Malocclusion, or misalignment of the teeth or jaw, can lead to several issues. These include chipped or cracked teeth, more plaque buildup, and problems eating and speaking. There are two treatments for this condition: aligners and braces. Both may cause discomfort, but correcting the malocclusion is well worth it.
Still, both teeth straightening treatments can differ in the discomfort they may cause, and there are some ways to reduce that discomfort so you can live life normally. This article will discuss the differences in discomfort between aligners and braces before diving into what to do if you experience pain.
Aligners vs. braces
Braces exert pressure on the teeth to move them into place. Each time they’re tightened, that pressure increases slightly. As a result, patients with braces may experience some toothaches and pains the first few days after each adjustment. Additionally, braces may rub against the lips and inner cheeks on occasion. They can also make speaking slightly more difficult.
Aligners often cause less discomfort in terms of tooth pain. But keep in mind that they may cut into the gums if too long and require some trimming.
What to do if you experience discomfort
Here are a few ways to deal with the discomfort caused by teeth-straightening treatments:
1. Drink cold or salty water
A temporary solution to the discomfort is to drink cold water. This can numb the discomfort for a little bit, and you can do this without removing your aligners. Additionally, cut down on sugary and acidic drinks, which can cause harm to your teeth. As for mouth sores caused by these treatments, salt water can help reduce the discomfort from these.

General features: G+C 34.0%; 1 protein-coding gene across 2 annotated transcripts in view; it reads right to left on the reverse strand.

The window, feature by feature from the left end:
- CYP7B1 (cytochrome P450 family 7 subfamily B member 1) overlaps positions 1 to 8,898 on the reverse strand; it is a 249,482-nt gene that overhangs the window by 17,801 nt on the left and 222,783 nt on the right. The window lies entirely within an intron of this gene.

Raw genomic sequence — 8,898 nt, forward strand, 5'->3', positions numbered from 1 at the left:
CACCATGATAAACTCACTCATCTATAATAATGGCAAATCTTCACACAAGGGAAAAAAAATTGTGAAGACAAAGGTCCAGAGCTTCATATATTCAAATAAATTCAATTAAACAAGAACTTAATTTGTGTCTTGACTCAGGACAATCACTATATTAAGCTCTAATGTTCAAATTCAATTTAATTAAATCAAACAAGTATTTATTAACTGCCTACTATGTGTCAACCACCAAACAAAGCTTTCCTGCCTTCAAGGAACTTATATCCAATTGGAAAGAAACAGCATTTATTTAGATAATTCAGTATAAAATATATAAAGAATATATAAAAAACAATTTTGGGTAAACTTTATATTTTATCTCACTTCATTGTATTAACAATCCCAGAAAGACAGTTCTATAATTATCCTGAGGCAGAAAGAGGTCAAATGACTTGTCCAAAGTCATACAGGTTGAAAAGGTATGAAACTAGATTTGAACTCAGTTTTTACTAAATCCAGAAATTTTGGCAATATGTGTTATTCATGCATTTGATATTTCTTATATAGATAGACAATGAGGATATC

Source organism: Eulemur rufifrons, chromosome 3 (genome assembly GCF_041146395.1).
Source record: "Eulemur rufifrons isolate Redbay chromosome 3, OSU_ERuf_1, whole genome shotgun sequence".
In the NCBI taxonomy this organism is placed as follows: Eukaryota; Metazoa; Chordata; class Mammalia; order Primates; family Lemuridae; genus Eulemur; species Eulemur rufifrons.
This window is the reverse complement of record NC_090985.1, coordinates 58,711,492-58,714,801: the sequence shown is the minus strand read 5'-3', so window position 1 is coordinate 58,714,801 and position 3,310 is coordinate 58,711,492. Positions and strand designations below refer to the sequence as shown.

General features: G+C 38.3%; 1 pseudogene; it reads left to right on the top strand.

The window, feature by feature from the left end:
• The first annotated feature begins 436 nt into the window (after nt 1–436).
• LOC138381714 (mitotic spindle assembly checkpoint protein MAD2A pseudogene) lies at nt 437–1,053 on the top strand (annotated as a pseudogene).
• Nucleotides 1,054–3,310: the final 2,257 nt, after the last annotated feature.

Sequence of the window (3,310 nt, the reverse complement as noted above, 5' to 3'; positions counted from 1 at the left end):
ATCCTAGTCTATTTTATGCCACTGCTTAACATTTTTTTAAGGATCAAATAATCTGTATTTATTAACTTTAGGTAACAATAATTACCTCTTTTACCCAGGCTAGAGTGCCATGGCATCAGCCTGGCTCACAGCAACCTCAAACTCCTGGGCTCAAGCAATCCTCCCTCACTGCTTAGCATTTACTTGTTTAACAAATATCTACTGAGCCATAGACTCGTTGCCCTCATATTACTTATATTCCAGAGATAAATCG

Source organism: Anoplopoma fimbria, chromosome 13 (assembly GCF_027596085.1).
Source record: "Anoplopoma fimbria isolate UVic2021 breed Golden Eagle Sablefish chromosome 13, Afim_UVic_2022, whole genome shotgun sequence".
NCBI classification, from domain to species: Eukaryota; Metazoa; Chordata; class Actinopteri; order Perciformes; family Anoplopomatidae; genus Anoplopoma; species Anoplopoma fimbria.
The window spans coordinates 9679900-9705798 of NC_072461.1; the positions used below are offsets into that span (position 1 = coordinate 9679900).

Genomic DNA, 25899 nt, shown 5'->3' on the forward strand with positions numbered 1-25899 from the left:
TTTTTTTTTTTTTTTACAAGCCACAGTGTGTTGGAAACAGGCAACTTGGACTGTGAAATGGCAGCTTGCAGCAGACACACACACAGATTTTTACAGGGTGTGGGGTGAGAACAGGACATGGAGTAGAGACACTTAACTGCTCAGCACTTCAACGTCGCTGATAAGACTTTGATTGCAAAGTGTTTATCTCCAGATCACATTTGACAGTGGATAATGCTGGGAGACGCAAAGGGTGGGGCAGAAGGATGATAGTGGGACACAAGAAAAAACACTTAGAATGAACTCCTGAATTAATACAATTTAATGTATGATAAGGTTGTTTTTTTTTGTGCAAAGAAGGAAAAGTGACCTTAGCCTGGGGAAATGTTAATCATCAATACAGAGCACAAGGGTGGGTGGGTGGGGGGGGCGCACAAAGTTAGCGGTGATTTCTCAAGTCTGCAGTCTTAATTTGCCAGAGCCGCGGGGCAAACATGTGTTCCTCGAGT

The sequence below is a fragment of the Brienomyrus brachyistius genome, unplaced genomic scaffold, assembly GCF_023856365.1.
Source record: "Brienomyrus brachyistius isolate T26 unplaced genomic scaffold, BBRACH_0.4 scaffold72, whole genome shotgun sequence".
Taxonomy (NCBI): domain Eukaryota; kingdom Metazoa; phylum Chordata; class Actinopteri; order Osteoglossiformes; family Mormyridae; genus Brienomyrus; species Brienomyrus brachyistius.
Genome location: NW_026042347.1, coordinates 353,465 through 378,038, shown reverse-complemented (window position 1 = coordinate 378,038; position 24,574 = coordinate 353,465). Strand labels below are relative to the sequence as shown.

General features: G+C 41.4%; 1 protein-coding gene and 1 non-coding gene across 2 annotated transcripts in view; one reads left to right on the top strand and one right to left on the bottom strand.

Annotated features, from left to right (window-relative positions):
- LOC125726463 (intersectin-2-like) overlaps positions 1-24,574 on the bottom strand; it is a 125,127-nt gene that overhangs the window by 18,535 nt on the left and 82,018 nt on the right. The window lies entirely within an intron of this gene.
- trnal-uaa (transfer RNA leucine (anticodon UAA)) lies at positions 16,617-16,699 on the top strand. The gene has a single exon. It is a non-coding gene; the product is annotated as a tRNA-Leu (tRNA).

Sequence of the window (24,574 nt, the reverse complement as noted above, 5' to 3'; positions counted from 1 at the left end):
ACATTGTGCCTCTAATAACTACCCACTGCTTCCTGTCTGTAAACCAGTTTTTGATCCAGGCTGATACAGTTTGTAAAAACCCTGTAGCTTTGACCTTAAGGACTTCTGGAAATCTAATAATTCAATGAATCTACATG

2. Take OTC painkillers
Over-the-counter pain killers like aspirin or ibuprofen can help reduce pain and discomfort. As with any medication, follow all instructions on the label and consider speaking with your provider first if necessary.
3. Use a topical painkiller
A topical painkiller is a product that you apply to the area in your mouth to block nerve signals, numbing the pain. Whether you have braces or aligners, topical painkillers can relieve pain temporarily by numbing the area. If you have aligners, remove the device before application.
4. Visit your provider
If the pain is overwhelming and doesn’t go away, consider scheduling an appointment with your provider. They may make adjustments to your devices to keep you on track while reducing pain and discomfort.
Minimize tooth pain during your treatment
Moving your teeth into the correct position may cause some discomfort, but preventing the serious dental issues caused by malocclusion can be well worth it. Fortunately, there are ways to minimize this pain. For one, clear aligners tend to be more comfortable than braces for both the teeth and other surfaces inside the mouth. Regardless of the device, you can drink cold water for tooth pain and salt water for sores in your mouth. OTC painkillers and topical painkillers may also help to deal with pain.
If no at-home solutions work, consider visiting your provider. They’ll ensure the devices fit correctly and recommend other things you can do to minimize pain.
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